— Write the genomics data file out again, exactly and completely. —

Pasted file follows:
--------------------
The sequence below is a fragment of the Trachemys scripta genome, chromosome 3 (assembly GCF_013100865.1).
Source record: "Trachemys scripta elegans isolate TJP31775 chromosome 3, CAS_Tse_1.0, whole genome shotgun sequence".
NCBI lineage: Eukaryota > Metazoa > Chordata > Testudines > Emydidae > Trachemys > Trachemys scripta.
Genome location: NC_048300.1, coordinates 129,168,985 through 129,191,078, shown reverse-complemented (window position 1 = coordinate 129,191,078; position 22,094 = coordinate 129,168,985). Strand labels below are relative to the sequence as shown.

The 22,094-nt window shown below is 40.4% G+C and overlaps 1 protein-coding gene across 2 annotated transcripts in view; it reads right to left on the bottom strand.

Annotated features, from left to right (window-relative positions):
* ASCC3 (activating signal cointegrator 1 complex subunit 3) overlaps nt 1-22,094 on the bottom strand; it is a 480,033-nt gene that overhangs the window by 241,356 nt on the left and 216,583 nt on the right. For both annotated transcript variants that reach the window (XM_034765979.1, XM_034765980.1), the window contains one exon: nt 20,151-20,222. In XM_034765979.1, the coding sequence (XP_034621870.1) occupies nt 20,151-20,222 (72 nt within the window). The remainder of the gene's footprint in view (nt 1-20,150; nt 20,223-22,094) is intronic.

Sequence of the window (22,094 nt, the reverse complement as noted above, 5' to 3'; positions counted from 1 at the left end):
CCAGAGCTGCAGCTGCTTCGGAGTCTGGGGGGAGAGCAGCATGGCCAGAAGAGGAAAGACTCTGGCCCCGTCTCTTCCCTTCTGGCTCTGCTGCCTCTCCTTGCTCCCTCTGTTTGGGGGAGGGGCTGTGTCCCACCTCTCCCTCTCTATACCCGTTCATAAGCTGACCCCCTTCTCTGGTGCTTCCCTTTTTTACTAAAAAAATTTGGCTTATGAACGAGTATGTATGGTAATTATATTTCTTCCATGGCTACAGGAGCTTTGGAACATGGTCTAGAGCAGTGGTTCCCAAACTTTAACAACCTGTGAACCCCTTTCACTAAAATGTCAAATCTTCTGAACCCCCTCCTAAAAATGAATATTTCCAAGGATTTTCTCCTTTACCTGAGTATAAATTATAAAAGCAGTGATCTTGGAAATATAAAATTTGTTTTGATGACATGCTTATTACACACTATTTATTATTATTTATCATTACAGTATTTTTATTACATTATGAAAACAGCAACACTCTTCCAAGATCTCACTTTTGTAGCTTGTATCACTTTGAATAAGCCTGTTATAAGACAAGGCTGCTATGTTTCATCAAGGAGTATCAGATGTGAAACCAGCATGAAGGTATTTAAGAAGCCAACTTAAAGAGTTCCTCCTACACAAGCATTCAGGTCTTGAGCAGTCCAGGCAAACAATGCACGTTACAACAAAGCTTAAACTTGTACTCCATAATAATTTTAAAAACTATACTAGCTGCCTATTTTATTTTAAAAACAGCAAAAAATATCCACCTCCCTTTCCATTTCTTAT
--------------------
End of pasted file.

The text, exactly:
The sequence below is a fragment of the Trachemys scripta genome, chromosome 3 (assembly GCF_013100865.1).
Source record: "Trachemys scripta elegans isolate TJP31775 chromosome 3, CAS_Tse_1.0, whole genome shotgun sequence".
NCBI lineage: Eukaryota > Metazoa > Chordata > Testudines > Emydidae > Trachemys > Trachemys scripta.
Genome location: NC_048300.1, coordinates 129,168,985 through 129,191,078, shown reverse-complemented (window position 1 = coordinate 129,191,078; position 22,094 = coordinate 129,168,985). Strand labels below are relative to the sequence as shown.

The 22,094-nt window shown below is 40.4% G+C and overlaps 1 protein-coding gene across 2 annotated transcripts in view; it reads right to left on the bottom strand.

Annotated features, from left to right (window-relative positions):
* ASCC3 (activating signal cointegrator 1 complex subunit 3) overlaps nt 1-22,094 on the bottom strand; it is a 480,033-nt gene that overhangs the window by 241,356 nt on the left and 216,583 nt on the right. For both annotated transcript variants that reach the window (XM_034765979.1, XM_034765980.1), the window contains one exon: nt 20,151-20,222. In XM_034765979.1, the coding sequence (XP_034621870.1) occupies nt 20,151-20,222 (72 nt within the window). The remainder of the gene's footprint in view (nt 1-20,150; nt 20,223-22,094) is intronic.

Sequence of the window (22,094 nt, the reverse complement as noted above, 5' to 3'; positions counted from 1 at the left end):
CCAGAGCTGCAGCTGCTTCGGAGTCTGGGGGGAGAGCAGCATGGCCAGAAGAGGAAAGACTCTGGCCCCGTCTCTTCCCTTCTGGCTCTGCTGCCTCTCCTTGCTCCCTCTGTTTGGGGGAGGGGCTGTGTCCCACCTCTCCCTCTCTATACCCGTTCATAAGCTGACCCCCTTCTCTGGTGCTTCCCTTTTTTACTAAAAAAATTTGGCTTATGAACGAGTATGTATGGTAATTATATTTCTTCCATGGCTACAGGAGCTTTGGAACATGGTCTAGAGCAGTGGTTCCCAAACTTTAACAACCTGTGAACCCCTTTCACTAAAATGTCAAATCTTCTGAACCCCCTCCTAAAAATGAATATTTCCAAGGATTTTCTCCTTTACCTGAGTATAAATTATAAAAGCAGTGATCTTGGAAATATAAAATTTGTTTTGATGACATGCTTATTACACACTATTTATTATTATTTATCATTACAGTATTTTTATTACATTATGAAAACAGCAACACTCTTCCAAGATCTCACTTTTGTAGCTTGTATCACTTTGAATAAGCCTGTTATAAGACAAGGCTGCTATGTTTCATCAAGGAGTATCAGATGTGAAACCAGCATGAAGGTATTTAAGAAGCCAACTTAAAGAGTTCCTCCTACACAAGCATTCAGGTCTTGAGCAGTCCAGGCAAACAATGCACGTTACAACAAAGCTTAAACTTGTACTCCATAATAATTTTAAAAACTATACTAGCTGCCTATTTTATTTTAAAAACAGCAAAAAATATCCACCTCCCTTTCCATTTCTTAT